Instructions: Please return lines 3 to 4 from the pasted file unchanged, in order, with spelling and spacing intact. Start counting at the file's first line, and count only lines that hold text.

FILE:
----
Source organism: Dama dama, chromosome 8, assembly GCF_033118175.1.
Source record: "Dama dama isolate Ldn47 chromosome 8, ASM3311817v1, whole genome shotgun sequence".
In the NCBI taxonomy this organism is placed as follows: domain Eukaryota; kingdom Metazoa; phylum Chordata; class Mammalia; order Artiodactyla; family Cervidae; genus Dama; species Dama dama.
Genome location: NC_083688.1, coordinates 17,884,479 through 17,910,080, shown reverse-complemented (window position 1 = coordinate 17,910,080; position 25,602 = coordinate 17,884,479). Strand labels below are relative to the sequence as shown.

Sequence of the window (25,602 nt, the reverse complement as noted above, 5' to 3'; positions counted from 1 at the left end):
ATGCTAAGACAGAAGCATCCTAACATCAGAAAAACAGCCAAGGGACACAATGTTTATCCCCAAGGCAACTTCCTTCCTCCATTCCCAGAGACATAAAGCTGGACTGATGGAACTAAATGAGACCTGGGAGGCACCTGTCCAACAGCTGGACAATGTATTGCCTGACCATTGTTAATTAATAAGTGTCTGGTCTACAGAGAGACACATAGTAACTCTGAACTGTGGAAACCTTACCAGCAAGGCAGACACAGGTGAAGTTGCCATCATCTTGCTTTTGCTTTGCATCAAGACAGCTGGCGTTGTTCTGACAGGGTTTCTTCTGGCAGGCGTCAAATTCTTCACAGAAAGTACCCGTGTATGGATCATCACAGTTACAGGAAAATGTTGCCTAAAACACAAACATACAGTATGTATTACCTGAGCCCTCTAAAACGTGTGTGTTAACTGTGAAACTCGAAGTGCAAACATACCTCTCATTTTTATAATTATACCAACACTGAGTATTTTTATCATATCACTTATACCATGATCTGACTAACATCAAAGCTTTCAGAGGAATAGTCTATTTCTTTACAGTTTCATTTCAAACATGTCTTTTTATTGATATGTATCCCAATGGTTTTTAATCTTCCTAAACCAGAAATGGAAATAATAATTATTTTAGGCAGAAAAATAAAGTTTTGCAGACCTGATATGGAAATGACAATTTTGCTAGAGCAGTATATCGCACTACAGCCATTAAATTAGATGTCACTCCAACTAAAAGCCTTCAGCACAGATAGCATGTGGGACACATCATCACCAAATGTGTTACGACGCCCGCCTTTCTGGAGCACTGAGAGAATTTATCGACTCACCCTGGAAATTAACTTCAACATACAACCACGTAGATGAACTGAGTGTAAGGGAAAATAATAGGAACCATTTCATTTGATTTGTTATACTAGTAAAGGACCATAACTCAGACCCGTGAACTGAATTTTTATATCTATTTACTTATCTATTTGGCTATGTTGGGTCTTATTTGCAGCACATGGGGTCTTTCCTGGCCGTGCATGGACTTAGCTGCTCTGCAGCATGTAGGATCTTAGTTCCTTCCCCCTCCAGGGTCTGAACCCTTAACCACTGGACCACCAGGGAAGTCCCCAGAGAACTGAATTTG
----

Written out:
In the NCBI taxonomy this organism is placed as follows: domain Eukaryota; kingdom Metazoa; phylum Chordata; class Mammalia; order Artiodactyla; family Cervidae; genus Dama; species Dama dama.
Genome location: NC_083688.1, coordinates 17,884,479 through 17,910,080, shown reverse-complemented (window position 1 = coordinate 17,910,080; position 25,602 = coordinate 17,884,479). Strand labels below are relative to the sequence as shown.